Article

Ethnicity

Haluk Soydan

in Social Work

ISBN: 9780195389678
Published online May 2011 | | DOI: http://dx.doi.org/10.1093/obo/9780195389678-0049
Ethnicity

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Like social class, gender, and age, ethnicity defines the values, behavior patterns, and life styles acquired, held, and cherished by individuals, groups, and communities. The general categories of values, behavior patterns, and lifestyles break down to an almost infinite number of human dimensions, such as sex roles; relationships with peers of both sexes; sense of marriage; marital relations; child bearing, nutrition, and raising; adaptation to physiological changes; dealing with social, psychological, health, and mental health problems; and moral judgments. Social work as a profession of help, support, and empowerment of individuals, groups, and communities operates in a context of ethnic dimensions while aiming to impact the deficits they generate, partly or entirely. Social work research benefits from the findings of social anthropologists, ethnologists, sociologists, and others, which helps social workers understand ethnic minority clients and their communities, and they can adopt such findings in their work and integrate them into social work practice models. Ethnically diverse populations may present multiple challenges, including language and communication, understanding and accepting ethnic differences between the client and the social worker, and understanding how to approach ethnically generated problems for unbiased and efficient interventions. One specific challenge is to understand whether a client’s problem is ethnically driven; many problems are generated by other categories, such as sense of belonging to a social class, migration situation (e.g., illegality, stigmatization, social exclusion), gender, and age. Reducing clients’ problems to ethnicity inaccurately could lead to false problem diagnosis and inappropriate intervention. The literature on ethnicity and social work addresses issues relevant to several research disciplines, including anthropology, ethnology, and sociology, as well as social work. Typically, the literature on ethnicity and social work treats a set of associated ethnic concepts, such as markers, identity, category, relations, conflicts, discrimination, and integration, and the ways in which such factors may condition social work with ethnically diverse populations. Understanding the role of ethnic markers such as religion, values, and traditions is pivotal to successful social work interventions because these markers define the essence of problems the clients present and the meaning they attribute to their problems, as well as influencing the clients to accept a diagnosis and the resulting, recommended interventions.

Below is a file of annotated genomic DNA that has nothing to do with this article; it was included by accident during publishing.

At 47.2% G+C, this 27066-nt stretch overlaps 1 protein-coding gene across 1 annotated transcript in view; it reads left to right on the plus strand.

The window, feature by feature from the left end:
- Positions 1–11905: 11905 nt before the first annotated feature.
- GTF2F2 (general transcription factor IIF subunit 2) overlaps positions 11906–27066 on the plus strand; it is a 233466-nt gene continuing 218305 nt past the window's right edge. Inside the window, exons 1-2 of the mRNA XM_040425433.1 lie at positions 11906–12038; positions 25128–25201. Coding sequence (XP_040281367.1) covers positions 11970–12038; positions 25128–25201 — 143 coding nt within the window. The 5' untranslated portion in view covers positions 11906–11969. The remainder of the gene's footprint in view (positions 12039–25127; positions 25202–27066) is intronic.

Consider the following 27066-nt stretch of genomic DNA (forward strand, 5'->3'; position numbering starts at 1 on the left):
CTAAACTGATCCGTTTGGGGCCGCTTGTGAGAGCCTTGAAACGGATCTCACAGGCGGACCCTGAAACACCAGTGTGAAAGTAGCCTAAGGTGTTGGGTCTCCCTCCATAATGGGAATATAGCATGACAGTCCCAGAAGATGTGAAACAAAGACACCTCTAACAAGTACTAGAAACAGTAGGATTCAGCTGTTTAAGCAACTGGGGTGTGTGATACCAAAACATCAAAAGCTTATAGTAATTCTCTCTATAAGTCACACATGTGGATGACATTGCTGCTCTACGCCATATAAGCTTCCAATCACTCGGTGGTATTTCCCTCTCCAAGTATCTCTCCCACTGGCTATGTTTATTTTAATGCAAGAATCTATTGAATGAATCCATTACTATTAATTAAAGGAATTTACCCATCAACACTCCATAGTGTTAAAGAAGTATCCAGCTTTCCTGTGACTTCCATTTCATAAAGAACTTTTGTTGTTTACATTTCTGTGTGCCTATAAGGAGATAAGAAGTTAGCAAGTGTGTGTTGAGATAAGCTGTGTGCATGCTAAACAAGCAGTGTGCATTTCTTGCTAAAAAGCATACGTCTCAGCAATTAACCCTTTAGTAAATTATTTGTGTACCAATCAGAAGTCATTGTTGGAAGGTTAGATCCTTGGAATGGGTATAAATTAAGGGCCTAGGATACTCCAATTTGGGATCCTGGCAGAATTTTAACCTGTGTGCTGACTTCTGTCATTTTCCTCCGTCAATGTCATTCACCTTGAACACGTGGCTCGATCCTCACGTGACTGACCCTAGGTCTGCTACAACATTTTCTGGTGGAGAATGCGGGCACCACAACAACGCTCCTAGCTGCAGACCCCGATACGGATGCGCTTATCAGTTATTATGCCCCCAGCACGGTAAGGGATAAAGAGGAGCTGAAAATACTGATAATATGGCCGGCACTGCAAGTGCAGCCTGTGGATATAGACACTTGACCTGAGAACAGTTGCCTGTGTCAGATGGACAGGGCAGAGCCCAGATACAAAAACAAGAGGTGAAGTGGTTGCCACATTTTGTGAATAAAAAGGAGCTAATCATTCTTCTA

Article.  5823 words. 

Subjects: Social Work

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